I have known some hunters that still have the original box of shells that they bought with their rifle. A few rounds went down range for a quick site in, and the rest were reserved for the hunt. Who knows if their rifle was dropped, kicked, or just out of adjustment?

Other marksmen spend hours on the bench. They try special loads, bullets, techniques, and fine tune their bench shooting skills. This proves that their rifles and guns are capable of great accuracy. Bench shooting and hunter shooting are two different beasts.

My friend Keith is the best shot I know. He is fine off the bench but better off hand! One morning a buck and a herd of does came across a powerline. Keith was in a chair, with a bench rail to shoot off. Instead of using a support, he stands up and places 2 rounds, from a semiauto 280 caliber, an inch apart, at a moving buck, at almost 300 yards! I helped drag that great buck.

Shooting is fun! Practice, with your hunting weapon year around. If you brag about the long-range shots that you have made, prove it. Shoot your rifle at 300-600 yards and see what your skills are. If you miss, practice.

Most misses come from negligence. You did not maintain the gun, or rifles accuracy. Flinching, bad position, improper trigger pull, hurrying the shot, or flicking the trigger are often the other reasons. Don’t blame everything else. Figure it out and learn a lesson.

               FLINCHING    Most hunters know they missed before they pulled the trigger. The same is true with an arrow. It just doesn’t feel right. Calm down and focus! A smooth trigger release is essential. The weapon should surprise you when it goes off. Flinches are usually a quick trigger jerk or squeeze. Lifting your head off the stock doesn’t help. Anticipating a recoil will also cause you to tighten up and flinch. To fix this, try dry firing. Use a spent cartridge in the chamber to support the firing pin. They make dummy rounds that you can use. Pull the trigger so much that it becomes natural and develops muscle memory. Keep both eyes open and relax.

               When firing live ammunition, have a friend watch you shoot. Film the shots of you shooting, with your cellphone. Once you see it, you will believe it.

               SHOOTING TOO FAST    Once the crosshairs settle on the target, many shooters slap the trigger. You should take a full breath, release half, settle in and find the spot between your heartbeats. Now squeeze the trigger smoothly. Many shooters are so afraid of not getting the shot, they forget to breath. This is where muscle memory comes in. Its ok to be excited but focus on the moment and control the shot. If the shot does not feel right, don’t shoot! Dry firing makes this happen. A thousand trigger pulls are not too many. Precision shooting is a perishable skill, so practicing keeps you tuned in.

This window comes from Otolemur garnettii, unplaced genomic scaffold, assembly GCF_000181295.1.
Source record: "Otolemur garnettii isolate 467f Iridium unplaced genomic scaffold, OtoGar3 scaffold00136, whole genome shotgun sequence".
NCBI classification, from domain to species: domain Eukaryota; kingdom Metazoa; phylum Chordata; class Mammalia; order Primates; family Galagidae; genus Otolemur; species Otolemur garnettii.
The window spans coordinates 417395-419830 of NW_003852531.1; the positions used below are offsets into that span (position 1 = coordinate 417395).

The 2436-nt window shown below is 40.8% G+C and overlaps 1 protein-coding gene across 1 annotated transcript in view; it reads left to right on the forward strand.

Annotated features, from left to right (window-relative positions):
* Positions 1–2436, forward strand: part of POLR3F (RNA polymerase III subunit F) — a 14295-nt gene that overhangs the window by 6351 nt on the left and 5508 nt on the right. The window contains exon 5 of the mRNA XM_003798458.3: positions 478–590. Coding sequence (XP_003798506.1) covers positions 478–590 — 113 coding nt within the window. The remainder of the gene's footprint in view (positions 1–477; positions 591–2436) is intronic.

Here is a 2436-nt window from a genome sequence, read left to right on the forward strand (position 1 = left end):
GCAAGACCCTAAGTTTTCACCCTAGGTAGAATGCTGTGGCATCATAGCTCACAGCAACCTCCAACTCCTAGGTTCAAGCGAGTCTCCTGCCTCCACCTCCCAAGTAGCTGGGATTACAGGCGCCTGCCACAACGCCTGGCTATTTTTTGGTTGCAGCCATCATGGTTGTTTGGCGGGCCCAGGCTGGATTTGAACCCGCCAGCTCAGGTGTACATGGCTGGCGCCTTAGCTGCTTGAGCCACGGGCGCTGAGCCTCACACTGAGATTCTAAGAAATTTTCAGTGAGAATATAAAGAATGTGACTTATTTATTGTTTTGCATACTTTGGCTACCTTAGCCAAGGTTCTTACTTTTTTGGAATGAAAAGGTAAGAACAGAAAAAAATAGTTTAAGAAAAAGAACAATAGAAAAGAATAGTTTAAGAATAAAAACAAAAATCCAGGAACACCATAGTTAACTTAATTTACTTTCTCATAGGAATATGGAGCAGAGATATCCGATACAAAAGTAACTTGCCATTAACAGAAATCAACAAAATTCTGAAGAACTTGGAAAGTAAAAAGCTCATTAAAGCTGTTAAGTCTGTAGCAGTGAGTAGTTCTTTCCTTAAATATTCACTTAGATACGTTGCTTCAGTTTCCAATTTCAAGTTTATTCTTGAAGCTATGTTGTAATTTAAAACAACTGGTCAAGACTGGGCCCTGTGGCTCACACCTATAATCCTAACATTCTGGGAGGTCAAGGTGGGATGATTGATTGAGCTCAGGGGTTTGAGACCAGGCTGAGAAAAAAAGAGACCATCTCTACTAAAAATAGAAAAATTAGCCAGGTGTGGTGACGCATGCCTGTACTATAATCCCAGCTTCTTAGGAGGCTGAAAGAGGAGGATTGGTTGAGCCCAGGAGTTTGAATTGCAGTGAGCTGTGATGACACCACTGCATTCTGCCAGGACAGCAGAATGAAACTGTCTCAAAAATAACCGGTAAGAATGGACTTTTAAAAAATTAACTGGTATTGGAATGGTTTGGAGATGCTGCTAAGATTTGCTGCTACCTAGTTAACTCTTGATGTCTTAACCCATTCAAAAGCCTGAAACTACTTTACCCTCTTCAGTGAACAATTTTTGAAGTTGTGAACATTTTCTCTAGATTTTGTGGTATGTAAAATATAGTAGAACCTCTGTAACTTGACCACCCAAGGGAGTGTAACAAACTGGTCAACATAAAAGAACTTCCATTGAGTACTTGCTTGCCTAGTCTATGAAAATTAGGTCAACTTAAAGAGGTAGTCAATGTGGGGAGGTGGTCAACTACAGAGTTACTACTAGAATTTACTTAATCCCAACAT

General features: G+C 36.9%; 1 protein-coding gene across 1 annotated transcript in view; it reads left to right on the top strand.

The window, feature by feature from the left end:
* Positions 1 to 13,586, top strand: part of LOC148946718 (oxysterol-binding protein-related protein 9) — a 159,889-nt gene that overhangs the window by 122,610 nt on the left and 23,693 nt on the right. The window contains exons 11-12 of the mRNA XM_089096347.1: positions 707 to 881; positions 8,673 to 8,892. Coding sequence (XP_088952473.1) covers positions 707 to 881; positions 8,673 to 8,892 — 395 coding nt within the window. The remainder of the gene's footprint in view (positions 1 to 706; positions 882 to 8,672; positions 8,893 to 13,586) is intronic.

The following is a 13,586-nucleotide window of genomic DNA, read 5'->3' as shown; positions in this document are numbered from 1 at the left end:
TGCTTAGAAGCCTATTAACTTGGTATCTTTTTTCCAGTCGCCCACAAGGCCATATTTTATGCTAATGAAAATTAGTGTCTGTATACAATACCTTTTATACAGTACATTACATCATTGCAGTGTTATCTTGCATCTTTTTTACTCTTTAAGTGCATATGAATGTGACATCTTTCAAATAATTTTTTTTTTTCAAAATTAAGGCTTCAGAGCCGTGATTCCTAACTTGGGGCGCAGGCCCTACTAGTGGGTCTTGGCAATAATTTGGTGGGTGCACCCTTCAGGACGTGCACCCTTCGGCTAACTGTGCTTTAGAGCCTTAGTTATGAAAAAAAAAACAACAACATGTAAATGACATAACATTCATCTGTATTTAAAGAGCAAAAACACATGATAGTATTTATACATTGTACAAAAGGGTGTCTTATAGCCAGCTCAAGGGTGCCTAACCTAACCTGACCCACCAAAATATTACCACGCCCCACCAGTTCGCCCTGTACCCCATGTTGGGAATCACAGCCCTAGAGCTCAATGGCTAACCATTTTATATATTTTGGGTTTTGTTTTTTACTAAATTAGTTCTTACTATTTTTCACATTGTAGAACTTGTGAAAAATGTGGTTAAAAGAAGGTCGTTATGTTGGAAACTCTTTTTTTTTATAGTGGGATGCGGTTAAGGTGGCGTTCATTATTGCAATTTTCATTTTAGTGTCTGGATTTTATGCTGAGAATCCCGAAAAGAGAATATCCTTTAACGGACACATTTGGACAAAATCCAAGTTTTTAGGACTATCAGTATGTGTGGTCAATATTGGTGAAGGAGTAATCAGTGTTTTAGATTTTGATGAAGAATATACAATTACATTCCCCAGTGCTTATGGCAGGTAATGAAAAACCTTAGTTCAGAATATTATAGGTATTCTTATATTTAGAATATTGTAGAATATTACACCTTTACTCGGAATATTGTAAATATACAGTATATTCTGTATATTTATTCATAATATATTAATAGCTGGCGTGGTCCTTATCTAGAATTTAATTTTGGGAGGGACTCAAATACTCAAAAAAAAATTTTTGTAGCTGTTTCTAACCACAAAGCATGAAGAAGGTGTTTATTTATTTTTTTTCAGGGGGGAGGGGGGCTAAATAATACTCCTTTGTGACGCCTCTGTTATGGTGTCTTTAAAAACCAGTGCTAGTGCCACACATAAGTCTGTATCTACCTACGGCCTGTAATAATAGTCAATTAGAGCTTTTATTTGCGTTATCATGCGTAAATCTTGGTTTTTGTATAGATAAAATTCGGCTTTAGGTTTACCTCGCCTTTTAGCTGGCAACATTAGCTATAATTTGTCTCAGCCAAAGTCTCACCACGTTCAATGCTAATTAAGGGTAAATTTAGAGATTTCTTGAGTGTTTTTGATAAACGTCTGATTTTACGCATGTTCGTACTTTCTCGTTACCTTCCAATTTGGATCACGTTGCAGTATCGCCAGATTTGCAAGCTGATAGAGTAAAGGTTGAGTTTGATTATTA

POOR POSITION    Field shooting means that your entire body must be in position. There is no chair or bench. You need to embrace what you have. A proper stance allows for a balanced shot. Being steady must happen before you can shoot. Shooting freehand means using a nearby tree or a hasty sling support. If you are not comfortable, you will miss. Practice shooting afield in the off season. Use a BB, pellet gun, or a 22 rifle. The One best shot is a result of hundreds of practice shots. Shooting is shooting. It doesn’t matter what the weapon is. Practice makes perfect. Choose safe, backstopped targets and shoot standing, sitting, or… Situation awareness comes from practice and repetition. Plan your shots before you pull the trigger.

               NOSE PICKING    This means that you slapped the trigger. Once the shot went off, you moved your trigger finger forward. This will move the rifle before the round exits the barrel. Maintain your trigger squeeze well after the shot. Dry firing is the secret to breaking this bad habit. Focus on the bullet or arrow traveling to the target. Look for the outcome of the impact.

               POOR TRIGGER CONTACT    Use the center of your pad on your finger to address the trigger. Adding a trigger shoe will make this more comfortable and wider. My accuracy improved when I added a larger surface for my fat fingers to touch. Center finger pad pulled straight back. Simple, sweet, and perfect! Oh, and don’t forget to breath. Find that space between your breaths and heartbeats. The greater the range, the more important this is.

“One shot, one kill” means experience from many practice shots. I shoot a Ruger single shot 30-06 single shot rifle. I brag about how I only take 3 rounds afield, when I hunt. One for the critter, two if I must put them down, and a third for me if I miss the first two. Honestly, this does not count the hours of annual bench time. If you don’t take ownership of your misses, you will miss again.

Respect our wildlife with an accurate, quick, sporting harvest!

Montana Grant

For more Montana Grant, aim for him at

This article is posted on www.DannerholzWhitetails .com

Once the critter is down, now what? Trophy critters require assistance when getting them from the field to your rig. Back in the pioneer days, a horse, wagon, or mule may have been handy. Today, we need to consider other options.